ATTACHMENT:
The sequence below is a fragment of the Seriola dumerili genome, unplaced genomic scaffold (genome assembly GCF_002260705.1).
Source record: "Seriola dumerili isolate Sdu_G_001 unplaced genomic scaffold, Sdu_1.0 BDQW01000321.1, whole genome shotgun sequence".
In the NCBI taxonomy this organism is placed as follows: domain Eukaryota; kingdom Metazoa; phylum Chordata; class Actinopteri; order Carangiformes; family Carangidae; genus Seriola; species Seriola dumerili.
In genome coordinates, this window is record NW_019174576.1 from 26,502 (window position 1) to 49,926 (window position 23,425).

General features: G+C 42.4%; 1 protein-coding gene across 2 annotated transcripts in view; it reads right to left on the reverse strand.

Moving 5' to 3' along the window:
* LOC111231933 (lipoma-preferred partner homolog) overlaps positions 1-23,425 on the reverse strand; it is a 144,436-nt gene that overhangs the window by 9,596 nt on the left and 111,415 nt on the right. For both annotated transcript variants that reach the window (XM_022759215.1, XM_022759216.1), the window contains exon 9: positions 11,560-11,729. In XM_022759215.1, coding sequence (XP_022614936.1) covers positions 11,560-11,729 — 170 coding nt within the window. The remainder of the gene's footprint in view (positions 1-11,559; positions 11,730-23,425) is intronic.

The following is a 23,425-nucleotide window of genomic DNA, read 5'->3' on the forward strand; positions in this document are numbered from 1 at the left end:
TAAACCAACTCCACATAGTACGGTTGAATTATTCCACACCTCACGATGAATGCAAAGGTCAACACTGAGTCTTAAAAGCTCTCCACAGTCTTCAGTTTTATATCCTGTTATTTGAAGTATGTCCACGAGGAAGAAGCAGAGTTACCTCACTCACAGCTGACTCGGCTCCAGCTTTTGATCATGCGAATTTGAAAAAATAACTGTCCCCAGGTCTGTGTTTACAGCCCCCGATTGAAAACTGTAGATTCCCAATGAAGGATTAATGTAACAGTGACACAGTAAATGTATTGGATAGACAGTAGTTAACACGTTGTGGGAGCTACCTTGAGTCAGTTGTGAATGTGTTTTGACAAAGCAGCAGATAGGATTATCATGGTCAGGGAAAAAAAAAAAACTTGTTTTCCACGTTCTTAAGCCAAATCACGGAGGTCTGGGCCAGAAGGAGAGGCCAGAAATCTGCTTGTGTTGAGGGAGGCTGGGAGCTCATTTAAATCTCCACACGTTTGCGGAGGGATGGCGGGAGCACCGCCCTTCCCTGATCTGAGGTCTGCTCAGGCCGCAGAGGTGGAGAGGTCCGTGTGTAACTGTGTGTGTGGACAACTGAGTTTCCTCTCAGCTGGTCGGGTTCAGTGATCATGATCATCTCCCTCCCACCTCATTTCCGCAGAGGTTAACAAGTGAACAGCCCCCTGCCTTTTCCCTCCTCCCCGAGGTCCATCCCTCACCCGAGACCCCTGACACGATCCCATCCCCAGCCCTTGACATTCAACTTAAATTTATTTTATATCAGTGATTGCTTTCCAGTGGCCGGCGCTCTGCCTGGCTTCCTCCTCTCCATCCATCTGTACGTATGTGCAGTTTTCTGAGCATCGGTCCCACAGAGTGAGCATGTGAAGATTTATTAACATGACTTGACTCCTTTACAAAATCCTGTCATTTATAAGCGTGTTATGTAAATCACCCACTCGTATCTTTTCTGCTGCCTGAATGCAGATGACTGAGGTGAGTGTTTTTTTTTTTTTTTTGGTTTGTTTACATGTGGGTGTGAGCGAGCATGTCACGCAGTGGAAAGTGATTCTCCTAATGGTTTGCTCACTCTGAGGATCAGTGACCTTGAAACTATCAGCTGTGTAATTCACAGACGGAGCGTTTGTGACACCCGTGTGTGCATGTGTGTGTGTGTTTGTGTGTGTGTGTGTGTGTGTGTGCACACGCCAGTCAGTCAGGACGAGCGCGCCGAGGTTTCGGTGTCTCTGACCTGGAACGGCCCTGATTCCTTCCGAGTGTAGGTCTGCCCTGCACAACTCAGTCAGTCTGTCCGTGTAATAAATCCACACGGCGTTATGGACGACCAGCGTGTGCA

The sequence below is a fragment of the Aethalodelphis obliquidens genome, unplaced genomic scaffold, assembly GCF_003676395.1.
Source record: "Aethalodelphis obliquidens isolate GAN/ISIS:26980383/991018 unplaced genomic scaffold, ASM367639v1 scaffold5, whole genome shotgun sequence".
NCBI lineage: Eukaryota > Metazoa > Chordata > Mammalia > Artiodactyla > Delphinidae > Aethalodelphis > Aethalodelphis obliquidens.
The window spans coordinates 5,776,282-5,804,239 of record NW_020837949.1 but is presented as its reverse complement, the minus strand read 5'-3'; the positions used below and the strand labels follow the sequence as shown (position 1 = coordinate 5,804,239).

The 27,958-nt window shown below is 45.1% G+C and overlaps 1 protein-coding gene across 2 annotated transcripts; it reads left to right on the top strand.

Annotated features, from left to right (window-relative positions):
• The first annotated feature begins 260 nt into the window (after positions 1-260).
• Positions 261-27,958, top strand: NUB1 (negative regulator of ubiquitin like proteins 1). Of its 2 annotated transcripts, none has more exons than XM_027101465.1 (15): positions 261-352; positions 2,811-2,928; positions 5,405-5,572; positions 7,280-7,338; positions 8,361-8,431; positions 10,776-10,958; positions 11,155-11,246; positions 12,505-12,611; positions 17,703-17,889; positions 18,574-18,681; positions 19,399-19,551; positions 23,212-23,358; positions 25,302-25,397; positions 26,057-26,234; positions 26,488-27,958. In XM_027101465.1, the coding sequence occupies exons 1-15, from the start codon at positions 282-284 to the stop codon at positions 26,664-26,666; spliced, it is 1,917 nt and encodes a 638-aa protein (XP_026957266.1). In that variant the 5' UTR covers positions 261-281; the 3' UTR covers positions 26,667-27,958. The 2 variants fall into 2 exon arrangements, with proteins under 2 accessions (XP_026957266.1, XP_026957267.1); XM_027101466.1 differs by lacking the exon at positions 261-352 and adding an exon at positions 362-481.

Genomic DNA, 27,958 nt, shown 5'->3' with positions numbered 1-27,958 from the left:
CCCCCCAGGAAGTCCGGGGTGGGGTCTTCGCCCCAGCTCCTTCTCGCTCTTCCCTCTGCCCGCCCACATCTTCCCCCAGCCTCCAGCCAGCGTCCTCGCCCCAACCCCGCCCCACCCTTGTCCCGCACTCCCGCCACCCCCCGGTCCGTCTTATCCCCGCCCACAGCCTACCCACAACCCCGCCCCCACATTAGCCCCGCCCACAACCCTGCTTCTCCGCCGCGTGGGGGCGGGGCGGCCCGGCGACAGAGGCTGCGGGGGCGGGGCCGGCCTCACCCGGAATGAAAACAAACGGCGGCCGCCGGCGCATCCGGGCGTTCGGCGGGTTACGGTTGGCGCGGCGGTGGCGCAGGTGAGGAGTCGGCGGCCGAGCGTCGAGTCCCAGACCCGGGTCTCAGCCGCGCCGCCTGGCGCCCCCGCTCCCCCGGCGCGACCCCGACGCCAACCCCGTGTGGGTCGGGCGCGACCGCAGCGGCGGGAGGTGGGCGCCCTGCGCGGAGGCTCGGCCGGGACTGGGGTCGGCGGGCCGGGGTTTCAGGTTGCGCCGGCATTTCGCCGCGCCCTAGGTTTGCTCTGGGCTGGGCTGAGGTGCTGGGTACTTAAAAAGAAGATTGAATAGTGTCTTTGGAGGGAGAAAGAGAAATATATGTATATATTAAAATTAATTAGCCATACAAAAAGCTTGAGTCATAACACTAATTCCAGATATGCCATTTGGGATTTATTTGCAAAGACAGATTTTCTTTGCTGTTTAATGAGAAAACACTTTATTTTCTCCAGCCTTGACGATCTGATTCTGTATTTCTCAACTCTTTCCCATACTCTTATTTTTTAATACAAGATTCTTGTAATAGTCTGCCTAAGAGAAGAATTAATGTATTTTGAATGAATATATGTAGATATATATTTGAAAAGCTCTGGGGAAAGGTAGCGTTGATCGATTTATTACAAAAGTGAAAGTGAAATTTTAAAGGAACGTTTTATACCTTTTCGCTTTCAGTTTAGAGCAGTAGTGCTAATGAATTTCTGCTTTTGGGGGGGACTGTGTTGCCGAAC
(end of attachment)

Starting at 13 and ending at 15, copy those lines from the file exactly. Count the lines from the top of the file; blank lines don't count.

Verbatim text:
The window spans coordinates 5,776,282-5,804,239 of record NW_020837949.1 but is presented as its reverse complement, the minus strand read 5'-3'; the positions used below and the strand labels follow the sequence as shown (position 1 = coordinate 5,804,239).

The 27,958-nt window shown below is 45.1% G+C and overlaps 1 protein-coding gene across 2 annotated transcripts; it reads left to right on the top strand.

Annotated features, from left to right (window-relative positions):